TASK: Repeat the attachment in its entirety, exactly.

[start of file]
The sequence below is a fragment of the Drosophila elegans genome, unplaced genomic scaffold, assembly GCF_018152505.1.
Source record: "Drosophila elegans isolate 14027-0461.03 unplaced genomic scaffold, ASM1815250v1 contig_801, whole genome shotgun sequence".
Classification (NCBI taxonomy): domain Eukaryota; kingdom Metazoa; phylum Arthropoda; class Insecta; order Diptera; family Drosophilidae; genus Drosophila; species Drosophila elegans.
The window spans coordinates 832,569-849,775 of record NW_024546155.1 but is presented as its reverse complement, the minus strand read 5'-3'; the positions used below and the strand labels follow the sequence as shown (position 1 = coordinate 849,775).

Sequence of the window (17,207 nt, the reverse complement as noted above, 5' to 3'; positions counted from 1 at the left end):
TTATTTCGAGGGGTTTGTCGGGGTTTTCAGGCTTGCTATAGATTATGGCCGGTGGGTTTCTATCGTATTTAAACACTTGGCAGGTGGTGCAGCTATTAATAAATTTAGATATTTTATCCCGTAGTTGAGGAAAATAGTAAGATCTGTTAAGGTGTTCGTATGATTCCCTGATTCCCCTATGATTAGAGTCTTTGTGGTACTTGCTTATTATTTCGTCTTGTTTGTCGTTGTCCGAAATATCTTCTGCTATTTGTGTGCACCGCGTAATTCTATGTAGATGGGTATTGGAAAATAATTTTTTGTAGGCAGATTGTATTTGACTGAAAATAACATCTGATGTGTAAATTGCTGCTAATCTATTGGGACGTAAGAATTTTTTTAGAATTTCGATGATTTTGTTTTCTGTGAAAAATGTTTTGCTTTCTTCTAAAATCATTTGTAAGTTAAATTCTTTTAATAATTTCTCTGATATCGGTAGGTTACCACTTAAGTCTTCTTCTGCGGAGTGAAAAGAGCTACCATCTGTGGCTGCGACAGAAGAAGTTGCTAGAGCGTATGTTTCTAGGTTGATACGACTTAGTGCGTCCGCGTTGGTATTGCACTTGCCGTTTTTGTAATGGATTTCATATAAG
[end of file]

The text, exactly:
The sequence below is a fragment of the Drosophila elegans genome, unplaced genomic scaffold, assembly GCF_018152505.1.
Source record: "Drosophila elegans isolate 14027-0461.03 unplaced genomic scaffold, ASM1815250v1 contig_801, whole genome shotgun sequence".
Classification (NCBI taxonomy): domain Eukaryota; kingdom Metazoa; phylum Arthropoda; class Insecta; order Diptera; family Drosophilidae; genus Drosophila; species Drosophila elegans.
The window spans coordinates 832,569-849,775 of record NW_024546155.1 but is presented as its reverse complement, the minus strand read 5'-3'; the positions used below and the strand labels follow the sequence as shown (position 1 = coordinate 849,775).

Sequence of the window (17,207 nt, the reverse complement as noted above, 5' to 3'; positions counted from 1 at the left end):
TTATTTCGAGGGGTTTGTCGGGGTTTTCAGGCTTGCTATAGATTATGGCCGGTGGGTTTCTATCGTATTTAAACACTTGGCAGGTGGTGCAGCTATTAATAAATTTAGATATTTTATCCCGTAGTTGAGGAAAATAGTAAGATCTGTTAAGGTGTTCGTATGATTCCCTGATTCCCCTATGATTAGAGTCTTTGTGGTACTTGCTTATTATTTCGTCTTGTTTGTCGTTGTCCGAAATATCTTCTGCTATTTGTGTGCACCGCGTAATTCTATGTAGATGGGTATTGGAAAATAATTTTTTGTAGGCAGATTGTATTTGACTGAAAATAACATCTGATGTGTAAATTGCTGCTAATCTATTGGGACGTAAGAATTTTTTTAGAATTTCGATGATTTTGTTTTCTGTGAAAAATGTTTTGCTTTCTTCTAAAATCATTTGTAAGTTAAATTCTTTTAATAATTTCTCTGATATCGGTAGGTTACCACTTAAGTCTTCTTCTGCGGAGTGAAAAGAGCTACCATCTGTGGCTGCGACAGAAGAAGTTGCTAGAGCGTATGTTTCTAGGTTGATACGACTTAGTGCGTCCGCGTTGGTATTGCACTTGCCGTTTTTGTAATGGATTTCATATAAG